And in recent years, the number of those calls the Bright Stars Program Coordinator has had to make has only increased, rising from 79 children on the waitlist to 86 in the last 3 years.
“For the families, it’s hard for them to understand why they aren’t accepted,” Shifflett says. “These parents understand how valuable an early-childhood education is…and it’s hard to tell these parents who get it that we don’t have room for the child.”
Local experts say children missing out on pre-kindergarten programs will be less prepared for school and future employment, thus requiring greater investment from the community in the future.
Business leaders and social service agencies now say that new investments are sorely needed and that Albemarle’s pre-k future is at a critical juncture.
“It’s an investment in our youth and the future supply chain for employers,” Ralston said. “If a business is considering Albemarle and they see strong schools and strong pre-k, they will see that they can stick it out here.”
“Number one is the children and their families,” Hulbert said. “But from a business perspective, the most complicating factors in employee distraction, absenteeism, those kinds of things, are family considerations.”
“Also, 90 percent of our brain is developed by age 5, but our society generally believes that education starts in kindergarten at age 5,” Hulbert adds. “So we’re spending our money…in working on the last 10 percent of a human being’s brain.”
Age 5 is also the general dividing line between the local government budget and the School Board budget. Albemarle’s Board of Supervisors budget for social services and pre-k while the School Board handles K-12.
One positive sign is the collaboration of local government staff to find solutions.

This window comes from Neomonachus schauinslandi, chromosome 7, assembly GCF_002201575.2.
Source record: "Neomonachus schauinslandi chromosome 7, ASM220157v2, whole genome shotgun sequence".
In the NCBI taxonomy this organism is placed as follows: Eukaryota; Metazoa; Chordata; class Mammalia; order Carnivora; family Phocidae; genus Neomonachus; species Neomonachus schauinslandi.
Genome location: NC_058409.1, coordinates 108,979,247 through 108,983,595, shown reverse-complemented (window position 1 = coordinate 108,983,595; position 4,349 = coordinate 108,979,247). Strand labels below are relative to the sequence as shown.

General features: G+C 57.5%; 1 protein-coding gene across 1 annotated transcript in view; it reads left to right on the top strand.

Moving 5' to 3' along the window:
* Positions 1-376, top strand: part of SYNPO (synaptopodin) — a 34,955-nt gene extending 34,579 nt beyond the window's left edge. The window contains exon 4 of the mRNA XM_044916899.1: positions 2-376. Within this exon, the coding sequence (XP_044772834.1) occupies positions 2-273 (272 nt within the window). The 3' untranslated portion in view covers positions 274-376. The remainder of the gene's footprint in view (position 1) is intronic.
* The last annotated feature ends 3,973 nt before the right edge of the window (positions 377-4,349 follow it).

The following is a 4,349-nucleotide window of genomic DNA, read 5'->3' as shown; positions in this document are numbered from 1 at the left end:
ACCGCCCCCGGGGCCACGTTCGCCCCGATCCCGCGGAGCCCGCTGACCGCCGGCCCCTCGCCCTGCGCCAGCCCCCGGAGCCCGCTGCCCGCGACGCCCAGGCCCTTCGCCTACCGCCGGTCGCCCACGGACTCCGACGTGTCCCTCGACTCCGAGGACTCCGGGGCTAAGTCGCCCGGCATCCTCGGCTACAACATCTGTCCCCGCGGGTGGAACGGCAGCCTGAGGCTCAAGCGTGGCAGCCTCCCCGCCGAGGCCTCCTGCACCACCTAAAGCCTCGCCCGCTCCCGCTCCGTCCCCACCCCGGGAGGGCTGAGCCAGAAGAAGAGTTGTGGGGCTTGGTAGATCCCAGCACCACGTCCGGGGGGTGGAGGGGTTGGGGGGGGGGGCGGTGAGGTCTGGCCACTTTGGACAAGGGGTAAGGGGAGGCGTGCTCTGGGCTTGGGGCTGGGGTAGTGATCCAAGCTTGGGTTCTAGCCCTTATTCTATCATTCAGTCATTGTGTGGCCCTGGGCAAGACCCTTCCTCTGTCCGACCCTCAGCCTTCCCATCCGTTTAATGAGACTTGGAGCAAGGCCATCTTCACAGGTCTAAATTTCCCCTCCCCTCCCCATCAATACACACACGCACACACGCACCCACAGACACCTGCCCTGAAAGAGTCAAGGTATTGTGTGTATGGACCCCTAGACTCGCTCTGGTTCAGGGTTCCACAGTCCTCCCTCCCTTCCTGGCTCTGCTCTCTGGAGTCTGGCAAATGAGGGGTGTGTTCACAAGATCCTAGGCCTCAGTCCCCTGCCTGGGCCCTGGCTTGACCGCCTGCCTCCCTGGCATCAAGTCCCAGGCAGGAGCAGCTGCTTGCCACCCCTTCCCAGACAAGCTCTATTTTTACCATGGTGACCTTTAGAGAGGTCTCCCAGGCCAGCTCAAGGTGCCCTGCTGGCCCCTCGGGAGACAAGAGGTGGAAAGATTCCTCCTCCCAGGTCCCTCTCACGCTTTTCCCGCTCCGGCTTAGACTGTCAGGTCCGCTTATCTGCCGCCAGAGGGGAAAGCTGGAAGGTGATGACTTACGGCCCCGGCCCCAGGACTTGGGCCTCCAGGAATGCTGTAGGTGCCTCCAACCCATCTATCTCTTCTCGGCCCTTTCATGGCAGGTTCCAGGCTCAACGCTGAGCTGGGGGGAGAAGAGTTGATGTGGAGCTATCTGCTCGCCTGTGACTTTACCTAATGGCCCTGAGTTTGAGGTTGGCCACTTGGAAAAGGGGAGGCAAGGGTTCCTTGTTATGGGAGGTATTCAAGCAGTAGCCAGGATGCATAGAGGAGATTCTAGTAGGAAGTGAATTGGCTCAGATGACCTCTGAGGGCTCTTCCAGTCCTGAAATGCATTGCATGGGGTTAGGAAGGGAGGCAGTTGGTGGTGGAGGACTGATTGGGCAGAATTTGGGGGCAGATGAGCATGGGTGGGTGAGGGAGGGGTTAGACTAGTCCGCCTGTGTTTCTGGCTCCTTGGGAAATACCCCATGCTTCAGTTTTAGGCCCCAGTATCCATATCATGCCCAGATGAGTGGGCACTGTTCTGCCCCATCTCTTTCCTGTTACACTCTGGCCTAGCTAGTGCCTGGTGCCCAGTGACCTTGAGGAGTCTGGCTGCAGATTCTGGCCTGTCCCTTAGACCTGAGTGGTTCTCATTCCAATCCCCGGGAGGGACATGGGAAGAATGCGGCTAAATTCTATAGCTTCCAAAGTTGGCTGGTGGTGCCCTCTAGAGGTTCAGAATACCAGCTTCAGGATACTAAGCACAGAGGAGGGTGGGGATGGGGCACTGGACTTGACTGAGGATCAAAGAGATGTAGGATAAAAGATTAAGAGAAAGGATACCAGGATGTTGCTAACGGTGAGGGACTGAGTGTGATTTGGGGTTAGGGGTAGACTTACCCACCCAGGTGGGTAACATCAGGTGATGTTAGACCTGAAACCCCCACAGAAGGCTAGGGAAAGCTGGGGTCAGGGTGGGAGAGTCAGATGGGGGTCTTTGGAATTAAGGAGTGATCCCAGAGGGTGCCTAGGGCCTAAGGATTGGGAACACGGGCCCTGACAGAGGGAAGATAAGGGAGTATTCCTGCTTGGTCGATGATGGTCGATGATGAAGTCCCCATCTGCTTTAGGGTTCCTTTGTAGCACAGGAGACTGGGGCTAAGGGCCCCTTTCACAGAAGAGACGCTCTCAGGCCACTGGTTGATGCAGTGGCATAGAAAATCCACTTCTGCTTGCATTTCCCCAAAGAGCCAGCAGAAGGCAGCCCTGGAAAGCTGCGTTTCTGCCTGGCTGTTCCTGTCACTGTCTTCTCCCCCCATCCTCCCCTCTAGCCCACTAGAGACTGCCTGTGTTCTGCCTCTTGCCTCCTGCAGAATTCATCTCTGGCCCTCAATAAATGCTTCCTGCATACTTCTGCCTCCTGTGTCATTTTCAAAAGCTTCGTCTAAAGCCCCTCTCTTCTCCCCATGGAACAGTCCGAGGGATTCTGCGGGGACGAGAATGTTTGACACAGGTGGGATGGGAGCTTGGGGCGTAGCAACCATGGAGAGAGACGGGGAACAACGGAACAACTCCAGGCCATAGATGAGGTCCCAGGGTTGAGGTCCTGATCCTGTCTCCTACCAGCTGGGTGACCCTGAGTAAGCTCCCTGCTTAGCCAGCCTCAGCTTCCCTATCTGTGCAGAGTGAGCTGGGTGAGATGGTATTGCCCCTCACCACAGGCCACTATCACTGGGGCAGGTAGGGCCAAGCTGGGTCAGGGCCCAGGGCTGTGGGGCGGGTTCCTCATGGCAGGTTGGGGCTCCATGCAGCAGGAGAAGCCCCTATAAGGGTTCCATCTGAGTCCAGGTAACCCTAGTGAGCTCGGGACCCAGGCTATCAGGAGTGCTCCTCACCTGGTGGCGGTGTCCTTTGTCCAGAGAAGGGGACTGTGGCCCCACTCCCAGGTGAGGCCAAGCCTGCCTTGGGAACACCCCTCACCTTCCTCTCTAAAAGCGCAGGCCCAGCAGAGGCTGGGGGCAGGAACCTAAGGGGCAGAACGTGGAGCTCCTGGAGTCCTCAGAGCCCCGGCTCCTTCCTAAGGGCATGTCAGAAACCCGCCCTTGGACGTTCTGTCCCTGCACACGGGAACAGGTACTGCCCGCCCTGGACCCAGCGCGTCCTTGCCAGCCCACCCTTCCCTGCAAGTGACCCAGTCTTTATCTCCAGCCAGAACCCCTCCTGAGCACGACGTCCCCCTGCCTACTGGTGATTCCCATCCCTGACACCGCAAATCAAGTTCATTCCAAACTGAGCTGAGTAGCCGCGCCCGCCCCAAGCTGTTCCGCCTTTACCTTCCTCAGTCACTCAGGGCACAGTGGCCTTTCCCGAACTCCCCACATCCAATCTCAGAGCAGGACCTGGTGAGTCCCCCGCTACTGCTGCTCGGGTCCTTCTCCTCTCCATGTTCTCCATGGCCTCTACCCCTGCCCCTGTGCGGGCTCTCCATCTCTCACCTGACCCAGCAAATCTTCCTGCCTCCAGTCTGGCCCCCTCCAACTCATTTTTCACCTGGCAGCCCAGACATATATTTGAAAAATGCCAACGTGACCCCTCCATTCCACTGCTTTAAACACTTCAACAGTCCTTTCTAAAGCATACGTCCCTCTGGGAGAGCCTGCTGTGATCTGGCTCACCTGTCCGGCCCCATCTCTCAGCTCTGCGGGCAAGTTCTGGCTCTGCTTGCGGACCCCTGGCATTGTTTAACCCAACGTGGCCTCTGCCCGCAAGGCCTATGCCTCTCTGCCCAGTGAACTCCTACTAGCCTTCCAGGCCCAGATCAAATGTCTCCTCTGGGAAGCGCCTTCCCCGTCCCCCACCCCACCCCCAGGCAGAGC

Recently, officials from the County’s Department of Social Services and Albemarle Public Schools jointly proposed a potential solution that could see those children served as early as August 2014. But the plan, which carries a $1.8 million price tag, would require significant investment, and comes at a time when space in the schools is at a premium.
Bright Stars provides comprehensive social services for preschoolers and their families until the child completes 5th grade. In addition to the preschool program, Bright Stars provides Family Coordinators who address a family’s employment and financial issues. They also involve family members in the school community and teach parents how to support their child’s learning.
While the proposed budget almost hits the $2 million mark, it’s pitched as a public-private partnership and proposes the following contributions: $75,000 from the United Way; $225,000 from Smart Beginnings, an offshoot of the Virginia Early Childhood Foundation; $300,000 from the Board of Supervisors; and $200,000 from the schools.
For a source of revenue, 4-year-olds who are not in need, but whose families can pay market rates, would also be eligible for an additional 30 seats, equaling $270,000 per year.
As proposed, 25 new staff, including a director, 8 teachers, and 8 family coordinators, would run $1.5 million. Furniture, learning tools, and playground equipment would cost a one-time $145,960, according to the plan.
This proposal is the result of a report to the Board of Supervisors and continued conversations, in which the Board tasked Ralston with offering an avenue to reduce the waiting list numbers.
After the proposal’s distribution at the July 25th joint Board of Supervisors and School Board meeting, however, County and Schools officials maintain that this is a start to the conversation, and say that there could be many solutions to the problem.
“To be overly focused on the single paper right now, would be to miss the point,” Assistant Director of Social Services John Freeman says. “We know we have a great program [in Bright Stars], and we know we have more kids who can be served.”
“The concept paper is one methodology, not the only one,” Freeman adds. “Now the idea is to engage in a conversation about how we might do it.”
Regardless of the solution, the schools face monetary and physical obstacles with a Bright Stars expansion.
In addition to the new staffing costs, the plan includes renting a 12-15,000 square foot facility, an option, says School Board Chair Steve Koleszar, which is both expensive and less-than-ideal.
“I’m very adamant that those classrooms need to be in those elementary schools that those kids are going to go to,” Koleszar says, noting that doing so will aid in transportation, a service the schools provide for existing Bright Stars students.
But Koleszar also points to community-building.
“Transitions are always difficult, so it eliminates that transition from one space to a new space,” Koleszar says, “and it gets the parents to know the principal and the school. Plus, when you have [the child] in the school, you have the advantage of the music teachers, the speech pathologist, all of those extra resources are there.”